And now, having passed in rapid review the intellectual conditions surrounding women during these three centuries, what, we must inquire, were some of the social and moral conditions? If the learning and attainments acquired by the fair sex in the sixteenth century had been more general than they were, still they would scarcely have proved sufficient to protect female virtue against the new dangers and charms of a life at court and all that it entailed.
During the reign of Louis XII. the life and character of that ruler and his wife kept the ladies and gentlemen of the court within proper bounds. Under Francis I., on the contrary, the virtue of few of the women attendant on the court was proof against its incessant dissipations and amusements, the continual artifices of bold and cunning seducers, and the influence of illustrious examples. It even became a prevailing opinion, that the loss of female honor was a thing of no kind of consequence, but that it was credible when it was compensated by wealth, honors, and the favor of the great.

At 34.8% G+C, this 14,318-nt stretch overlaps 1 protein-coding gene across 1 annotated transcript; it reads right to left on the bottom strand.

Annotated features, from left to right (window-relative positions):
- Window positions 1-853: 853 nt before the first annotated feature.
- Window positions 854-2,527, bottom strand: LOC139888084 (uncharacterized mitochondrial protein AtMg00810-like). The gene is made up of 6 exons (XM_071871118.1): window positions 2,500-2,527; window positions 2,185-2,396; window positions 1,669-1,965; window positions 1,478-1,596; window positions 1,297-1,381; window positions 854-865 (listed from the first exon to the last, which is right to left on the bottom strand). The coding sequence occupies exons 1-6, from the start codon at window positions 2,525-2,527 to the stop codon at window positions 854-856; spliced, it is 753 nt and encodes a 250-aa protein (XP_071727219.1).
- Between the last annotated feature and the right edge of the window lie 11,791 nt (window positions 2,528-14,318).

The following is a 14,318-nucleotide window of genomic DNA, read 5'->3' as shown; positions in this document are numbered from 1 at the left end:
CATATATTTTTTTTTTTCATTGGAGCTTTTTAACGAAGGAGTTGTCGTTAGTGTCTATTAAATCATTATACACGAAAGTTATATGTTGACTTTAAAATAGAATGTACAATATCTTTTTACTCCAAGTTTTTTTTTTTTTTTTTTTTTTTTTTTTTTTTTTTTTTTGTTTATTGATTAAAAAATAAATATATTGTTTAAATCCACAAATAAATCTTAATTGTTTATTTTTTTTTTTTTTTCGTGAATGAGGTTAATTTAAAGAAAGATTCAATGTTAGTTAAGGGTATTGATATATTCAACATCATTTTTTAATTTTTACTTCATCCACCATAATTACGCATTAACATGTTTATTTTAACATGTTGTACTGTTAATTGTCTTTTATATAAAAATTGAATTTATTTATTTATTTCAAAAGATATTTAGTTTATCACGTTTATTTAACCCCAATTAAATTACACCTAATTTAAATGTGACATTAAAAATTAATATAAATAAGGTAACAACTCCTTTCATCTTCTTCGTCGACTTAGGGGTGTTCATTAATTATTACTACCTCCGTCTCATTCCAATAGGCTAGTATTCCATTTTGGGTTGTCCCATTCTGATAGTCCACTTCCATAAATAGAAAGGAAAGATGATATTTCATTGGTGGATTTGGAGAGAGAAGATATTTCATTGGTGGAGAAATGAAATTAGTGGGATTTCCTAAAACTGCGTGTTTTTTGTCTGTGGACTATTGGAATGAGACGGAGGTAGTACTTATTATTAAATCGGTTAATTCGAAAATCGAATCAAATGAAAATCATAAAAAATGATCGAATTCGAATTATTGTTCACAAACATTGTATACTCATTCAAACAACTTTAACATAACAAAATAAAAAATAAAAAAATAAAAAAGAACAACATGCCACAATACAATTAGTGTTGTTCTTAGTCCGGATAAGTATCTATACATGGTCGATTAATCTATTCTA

Unfortunately, it was not the ladies of the court alone in whom the sense of virtue and decency was extinguished. The court infected the capital, and the capital communicated the contagion to the other cities of the kingdom.
Reference: Woman: Her Position, Influence and Achievement Throughout the Civilized World. Designed and Arranged by William C. King. Published in 1900 by The King-Richardson Co. Copyright 1903 The King-Richardson Co.